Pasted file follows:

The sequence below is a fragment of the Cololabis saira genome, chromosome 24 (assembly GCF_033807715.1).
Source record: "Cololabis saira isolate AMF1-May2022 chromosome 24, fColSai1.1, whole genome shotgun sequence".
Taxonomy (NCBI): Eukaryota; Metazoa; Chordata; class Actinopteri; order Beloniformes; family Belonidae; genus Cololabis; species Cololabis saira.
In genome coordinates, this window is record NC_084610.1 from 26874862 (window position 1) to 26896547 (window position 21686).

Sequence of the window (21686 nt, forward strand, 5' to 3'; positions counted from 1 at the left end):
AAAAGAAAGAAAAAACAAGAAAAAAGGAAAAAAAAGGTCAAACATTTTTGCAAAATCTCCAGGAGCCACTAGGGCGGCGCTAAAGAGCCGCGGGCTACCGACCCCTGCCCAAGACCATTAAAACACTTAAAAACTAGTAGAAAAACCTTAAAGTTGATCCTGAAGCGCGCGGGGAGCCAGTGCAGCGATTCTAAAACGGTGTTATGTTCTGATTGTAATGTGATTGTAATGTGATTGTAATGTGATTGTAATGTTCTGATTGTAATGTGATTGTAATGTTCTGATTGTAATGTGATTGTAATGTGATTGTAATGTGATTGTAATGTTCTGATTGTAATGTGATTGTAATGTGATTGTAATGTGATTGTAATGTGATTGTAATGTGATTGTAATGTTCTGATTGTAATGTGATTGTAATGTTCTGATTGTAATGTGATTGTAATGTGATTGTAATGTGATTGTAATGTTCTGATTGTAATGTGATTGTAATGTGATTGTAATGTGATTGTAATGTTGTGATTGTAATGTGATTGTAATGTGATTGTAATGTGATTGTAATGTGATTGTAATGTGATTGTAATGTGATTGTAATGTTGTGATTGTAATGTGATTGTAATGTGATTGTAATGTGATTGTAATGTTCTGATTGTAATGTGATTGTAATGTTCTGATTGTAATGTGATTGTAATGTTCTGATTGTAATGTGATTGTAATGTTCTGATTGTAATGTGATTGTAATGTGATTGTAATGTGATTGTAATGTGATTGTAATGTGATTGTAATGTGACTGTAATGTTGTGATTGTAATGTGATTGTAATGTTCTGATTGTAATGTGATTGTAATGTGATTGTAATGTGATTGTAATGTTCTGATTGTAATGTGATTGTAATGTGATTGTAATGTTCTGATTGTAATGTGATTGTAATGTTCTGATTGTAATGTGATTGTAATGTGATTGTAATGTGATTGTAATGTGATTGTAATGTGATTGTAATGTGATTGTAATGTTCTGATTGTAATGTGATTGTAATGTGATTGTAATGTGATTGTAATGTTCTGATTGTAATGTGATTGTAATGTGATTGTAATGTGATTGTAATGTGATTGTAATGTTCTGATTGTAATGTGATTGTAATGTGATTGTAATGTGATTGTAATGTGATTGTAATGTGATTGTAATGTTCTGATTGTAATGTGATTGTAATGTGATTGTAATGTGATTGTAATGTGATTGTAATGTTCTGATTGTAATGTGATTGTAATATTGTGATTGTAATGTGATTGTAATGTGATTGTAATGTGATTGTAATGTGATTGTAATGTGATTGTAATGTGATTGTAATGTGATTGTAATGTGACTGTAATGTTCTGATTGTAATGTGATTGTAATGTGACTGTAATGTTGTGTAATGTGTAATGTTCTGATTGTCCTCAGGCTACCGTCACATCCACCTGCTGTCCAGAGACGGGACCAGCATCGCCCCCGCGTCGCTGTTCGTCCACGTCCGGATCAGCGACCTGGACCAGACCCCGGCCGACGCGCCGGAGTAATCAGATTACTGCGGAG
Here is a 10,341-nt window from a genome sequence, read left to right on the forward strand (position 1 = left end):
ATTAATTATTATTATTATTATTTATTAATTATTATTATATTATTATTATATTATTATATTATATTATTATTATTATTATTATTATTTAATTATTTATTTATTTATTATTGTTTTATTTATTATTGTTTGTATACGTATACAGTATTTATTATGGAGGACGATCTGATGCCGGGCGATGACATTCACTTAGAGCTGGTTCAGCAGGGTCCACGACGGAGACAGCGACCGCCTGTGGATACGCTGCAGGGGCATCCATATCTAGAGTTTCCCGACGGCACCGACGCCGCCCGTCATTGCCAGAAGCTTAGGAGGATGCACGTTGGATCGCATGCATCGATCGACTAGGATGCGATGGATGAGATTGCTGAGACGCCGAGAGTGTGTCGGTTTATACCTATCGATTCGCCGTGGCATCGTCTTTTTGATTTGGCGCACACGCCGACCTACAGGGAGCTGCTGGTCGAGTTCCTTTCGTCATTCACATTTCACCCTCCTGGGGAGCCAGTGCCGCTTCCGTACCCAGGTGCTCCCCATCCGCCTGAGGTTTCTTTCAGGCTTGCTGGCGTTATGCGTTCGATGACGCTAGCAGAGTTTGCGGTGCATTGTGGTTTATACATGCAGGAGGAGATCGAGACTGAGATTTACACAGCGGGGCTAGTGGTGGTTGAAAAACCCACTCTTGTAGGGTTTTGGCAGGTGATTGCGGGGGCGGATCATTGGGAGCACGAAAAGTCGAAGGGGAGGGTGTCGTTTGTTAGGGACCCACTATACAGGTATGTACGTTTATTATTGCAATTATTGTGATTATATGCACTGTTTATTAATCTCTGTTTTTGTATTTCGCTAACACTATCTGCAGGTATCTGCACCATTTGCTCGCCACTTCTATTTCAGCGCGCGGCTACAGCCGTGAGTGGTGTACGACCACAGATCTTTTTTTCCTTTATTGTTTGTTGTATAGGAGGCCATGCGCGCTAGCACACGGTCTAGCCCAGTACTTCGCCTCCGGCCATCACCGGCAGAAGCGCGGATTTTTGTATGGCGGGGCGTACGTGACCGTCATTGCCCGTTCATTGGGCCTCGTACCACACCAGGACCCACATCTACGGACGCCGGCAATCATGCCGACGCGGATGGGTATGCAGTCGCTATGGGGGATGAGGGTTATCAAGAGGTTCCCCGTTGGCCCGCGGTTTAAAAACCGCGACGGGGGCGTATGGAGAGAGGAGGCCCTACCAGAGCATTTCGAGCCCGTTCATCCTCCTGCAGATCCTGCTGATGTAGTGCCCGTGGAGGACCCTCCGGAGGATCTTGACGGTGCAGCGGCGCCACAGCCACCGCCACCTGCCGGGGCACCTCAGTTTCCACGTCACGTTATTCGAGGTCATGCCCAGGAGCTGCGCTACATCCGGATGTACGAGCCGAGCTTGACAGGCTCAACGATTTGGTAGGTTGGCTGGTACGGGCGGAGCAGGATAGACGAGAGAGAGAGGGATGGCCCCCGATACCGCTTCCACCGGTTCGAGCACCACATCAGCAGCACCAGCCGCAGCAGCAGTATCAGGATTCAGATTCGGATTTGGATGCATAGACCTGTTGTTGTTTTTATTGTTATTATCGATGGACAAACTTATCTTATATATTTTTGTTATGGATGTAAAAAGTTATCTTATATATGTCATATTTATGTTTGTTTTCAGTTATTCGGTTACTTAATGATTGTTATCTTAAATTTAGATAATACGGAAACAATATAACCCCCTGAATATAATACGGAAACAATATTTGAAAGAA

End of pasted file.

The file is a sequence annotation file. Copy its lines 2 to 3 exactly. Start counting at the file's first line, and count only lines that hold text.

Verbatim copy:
Source record: "Cololabis saira isolate AMF1-May2022 chromosome 24, fColSai1.1, whole genome shotgun sequence".
Taxonomy (NCBI): Eukaryota; Metazoa; Chordata; class Actinopteri; order Beloniformes; family Belonidae; genus Cololabis; species Cololabis saira.